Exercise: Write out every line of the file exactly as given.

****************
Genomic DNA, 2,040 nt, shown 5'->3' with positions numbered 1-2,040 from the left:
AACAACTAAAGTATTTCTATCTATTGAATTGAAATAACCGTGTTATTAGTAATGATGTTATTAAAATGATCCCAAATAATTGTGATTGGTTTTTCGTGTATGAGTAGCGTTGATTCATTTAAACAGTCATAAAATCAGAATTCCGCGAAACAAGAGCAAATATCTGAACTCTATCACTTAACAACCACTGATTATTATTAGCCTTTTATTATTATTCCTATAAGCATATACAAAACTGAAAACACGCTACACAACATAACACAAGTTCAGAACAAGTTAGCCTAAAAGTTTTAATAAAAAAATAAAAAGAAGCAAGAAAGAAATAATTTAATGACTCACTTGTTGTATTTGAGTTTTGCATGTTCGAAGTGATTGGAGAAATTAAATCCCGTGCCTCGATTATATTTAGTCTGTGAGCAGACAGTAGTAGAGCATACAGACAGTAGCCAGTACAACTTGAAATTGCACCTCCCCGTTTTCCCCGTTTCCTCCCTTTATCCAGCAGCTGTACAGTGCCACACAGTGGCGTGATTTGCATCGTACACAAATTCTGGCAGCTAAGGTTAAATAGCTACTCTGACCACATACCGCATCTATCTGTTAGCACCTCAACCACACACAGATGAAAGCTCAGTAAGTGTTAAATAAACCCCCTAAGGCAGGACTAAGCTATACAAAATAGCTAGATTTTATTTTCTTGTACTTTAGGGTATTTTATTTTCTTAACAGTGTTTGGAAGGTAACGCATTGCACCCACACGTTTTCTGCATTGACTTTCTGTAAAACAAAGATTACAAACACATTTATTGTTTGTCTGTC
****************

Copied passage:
Genomic DNA, 2,040 nt, shown 5'->3' with positions numbered 1-2,040 from the left:
AACAACTAAAGTATTTCTATCTATTGAATTGAAATAACCGTGTTATTAGTAATGATGTTATTAAAATGATCCCAAATAATTGTGATTGGTTTTTCGTGTATGAGTAGCGTTGATTCATTTAAACAGTCATAAAATCAGAATTCCGCGAAACAAGAGCAAATATCTGAACTCTATCACTTAACAACCACTGATTATTATTAGCCTTTTATTATTATTCCTATAAGCATATACAAAACTGAAAACACGCTACACAACATAACACAAGTTCAGAACAAGTTAGCCTAAAAGTTTTAATAAAAAAATAAAAAGAAGCAAGAAAGAAATAATTTAATGACTCACTTGTTGTATTTGAGTTTTGCATGTTCGAAGTGATTGGAGAAATTAAATCCCGTGCCTCGATTATATTTAGTCTGTGAGCAGACAGTAGTAGAGCATACAGACAGTAGCCAGTACAACTTGAAATTGCACCTCCCCGTTTTCCCCGTTTCCTCCCTTTATCCAGCAGCTGTACAGTGCCACACAGTGGCGTGATTTGCATCGTACACAAATTCTGGCAGCTAAGGTTAAATAGCTACTCTGACCACATACCGCATCTATCTGTTAGCACCTCAACCACACACAGATGAAAGCTCAGTAAGTGTTAAATAAACCCCCTAAGGCAGGACTAAGCTATACAAAATAGCTAGATTTTATTTTCTTGTACTTTAGGGTATTTTATTTTCTTAACAGTGTTTGGAAGGTAACGCATTGCACCCACACGTTTTCTGCATTGACTTTCTGTAAAACAAAGATTACAAACACATTTATTGTTTGTCTGTC